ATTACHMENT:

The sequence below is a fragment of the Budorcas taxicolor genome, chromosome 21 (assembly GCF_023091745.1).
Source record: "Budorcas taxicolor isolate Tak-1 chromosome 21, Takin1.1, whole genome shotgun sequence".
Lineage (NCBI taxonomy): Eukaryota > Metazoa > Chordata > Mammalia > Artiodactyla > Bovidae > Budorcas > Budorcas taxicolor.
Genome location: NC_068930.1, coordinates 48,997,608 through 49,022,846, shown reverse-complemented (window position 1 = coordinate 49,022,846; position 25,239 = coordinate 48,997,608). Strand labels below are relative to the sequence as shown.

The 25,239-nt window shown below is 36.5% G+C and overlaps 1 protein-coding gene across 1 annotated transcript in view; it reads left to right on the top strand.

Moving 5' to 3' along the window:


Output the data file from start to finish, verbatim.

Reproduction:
The sequence below is a fragment of the Budorcas taxicolor genome, chromosome 21 (assembly GCF_023091745.1).
Source record: "Budorcas taxicolor isolate Tak-1 chromosome 21, Takin1.1, whole genome shotgun sequence".
Lineage (NCBI taxonomy): Eukaryota > Metazoa > Chordata > Mammalia > Artiodactyla > Bovidae > Budorcas > Budorcas taxicolor.
Genome location: NC_068930.1, coordinates 48,997,608 through 49,022,846, shown reverse-complemented (window position 1 = coordinate 49,022,846; position 25,239 = coordinate 48,997,608). Strand labels below are relative to the sequence as shown.

The 25,239-nt window shown below is 36.5% G+C and overlaps 1 protein-coding gene across 1 annotated transcript in view; it reads left to right on the top strand.

Moving 5' to 3' along the window: